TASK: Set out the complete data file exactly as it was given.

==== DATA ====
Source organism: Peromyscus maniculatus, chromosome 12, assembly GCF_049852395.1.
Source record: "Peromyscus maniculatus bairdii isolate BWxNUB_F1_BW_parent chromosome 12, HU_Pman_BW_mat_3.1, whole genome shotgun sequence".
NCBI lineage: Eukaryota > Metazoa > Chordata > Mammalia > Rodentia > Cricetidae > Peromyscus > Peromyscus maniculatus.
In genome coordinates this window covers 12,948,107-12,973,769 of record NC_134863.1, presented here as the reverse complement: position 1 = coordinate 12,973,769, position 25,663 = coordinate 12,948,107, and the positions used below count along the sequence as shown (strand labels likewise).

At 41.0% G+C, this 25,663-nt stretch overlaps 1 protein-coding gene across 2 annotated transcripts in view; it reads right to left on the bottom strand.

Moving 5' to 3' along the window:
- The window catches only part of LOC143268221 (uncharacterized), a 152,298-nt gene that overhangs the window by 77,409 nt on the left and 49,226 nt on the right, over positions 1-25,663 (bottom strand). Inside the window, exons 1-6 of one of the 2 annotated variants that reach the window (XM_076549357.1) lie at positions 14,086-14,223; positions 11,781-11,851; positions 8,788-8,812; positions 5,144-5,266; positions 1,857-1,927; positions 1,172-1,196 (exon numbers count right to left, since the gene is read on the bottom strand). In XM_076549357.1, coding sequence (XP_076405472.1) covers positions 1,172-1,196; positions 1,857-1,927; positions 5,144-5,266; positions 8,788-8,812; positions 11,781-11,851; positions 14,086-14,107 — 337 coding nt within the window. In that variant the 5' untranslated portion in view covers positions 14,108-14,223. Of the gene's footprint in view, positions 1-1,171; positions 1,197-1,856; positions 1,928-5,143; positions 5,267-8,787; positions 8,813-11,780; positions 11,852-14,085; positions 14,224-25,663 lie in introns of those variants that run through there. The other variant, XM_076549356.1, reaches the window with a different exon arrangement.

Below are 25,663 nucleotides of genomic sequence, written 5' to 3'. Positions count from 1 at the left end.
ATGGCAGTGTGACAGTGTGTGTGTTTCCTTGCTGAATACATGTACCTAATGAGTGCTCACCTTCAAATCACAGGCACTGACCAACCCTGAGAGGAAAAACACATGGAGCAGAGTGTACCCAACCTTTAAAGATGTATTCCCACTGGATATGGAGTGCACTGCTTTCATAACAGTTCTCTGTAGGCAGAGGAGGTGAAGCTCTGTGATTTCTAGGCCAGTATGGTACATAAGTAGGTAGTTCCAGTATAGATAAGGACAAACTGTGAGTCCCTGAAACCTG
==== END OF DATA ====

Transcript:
Source organism: Peromyscus maniculatus, chromosome 12, assembly GCF_049852395.1.
Source record: "Peromyscus maniculatus bairdii isolate BWxNUB_F1_BW_parent chromosome 12, HU_Pman_BW_mat_3.1, whole genome shotgun sequence".
NCBI lineage: Eukaryota > Metazoa > Chordata > Mammalia > Rodentia > Cricetidae > Peromyscus > Peromyscus maniculatus.
In genome coordinates this window covers 12,948,107-12,973,769 of record NC_134863.1, presented here as the reverse complement: position 1 = coordinate 12,973,769, position 25,663 = coordinate 12,948,107, and the positions used below count along the sequence as shown (strand labels likewise).

At 41.0% G+C, this 25,663-nt stretch overlaps 1 protein-coding gene across 2 annotated transcripts in view; it reads right to left on the bottom strand.

Moving 5' to 3' along the window:
- The window catches only part of LOC143268221 (uncharacterized), a 152,298-nt gene that overhangs the window by 77,409 nt on the left and 49,226 nt on the right, over positions 1-25,663 (bottom strand). Inside the window, exons 1-6 of one of the 2 annotated variants that reach the window (XM_076549357.1) lie at positions 14,086-14,223; positions 11,781-11,851; positions 8,788-8,812; positions 5,144-5,266; positions 1,857-1,927; positions 1,172-1,196 (exon numbers count right to left, since the gene is read on the bottom strand). In XM_076549357.1, coding sequence (XP_076405472.1) covers positions 1,172-1,196; positions 1,857-1,927; positions 5,144-5,266; positions 8,788-8,812; positions 11,781-11,851; positions 14,086-14,107 — 337 coding nt within the window. In that variant the 5' untranslated portion in view covers positions 14,108-14,223. Of the gene's footprint in view, positions 1-1,171; positions 1,197-1,856; positions 1,928-5,143; positions 5,267-8,787; positions 8,813-11,780; positions 11,852-14,085; positions 14,224-25,663 lie in introns of those variants that run through there. The other variant, XM_076549356.1, reaches the window with a different exon arrangement.

Below are 25,663 nucleotides of genomic sequence, written 5' to 3'. Positions count from 1 at the left end.
ATGGCAGTGTGACAGTGTGTGTGTTTCCTTGCTGAATACATGTACCTAATGAGTGCTCACCTTCAAATCACAGGCACTGACCAACCCTGAGAGGAAAAACACATGGAGCAGAGTGTACCCAACCTTTAAAGATGTATTCCCACTGGATATGGAGTGCACTGCTTTCATAACAGTTCTCTGTAGGCAGAGGAGGTGAAGCTCTGTGATTTCTAGGCCAGTATGGTACATAAGTAGGTAGTTCCAGTATAGATAAGGACAAACTGTGAGTCCCTGAAACCTG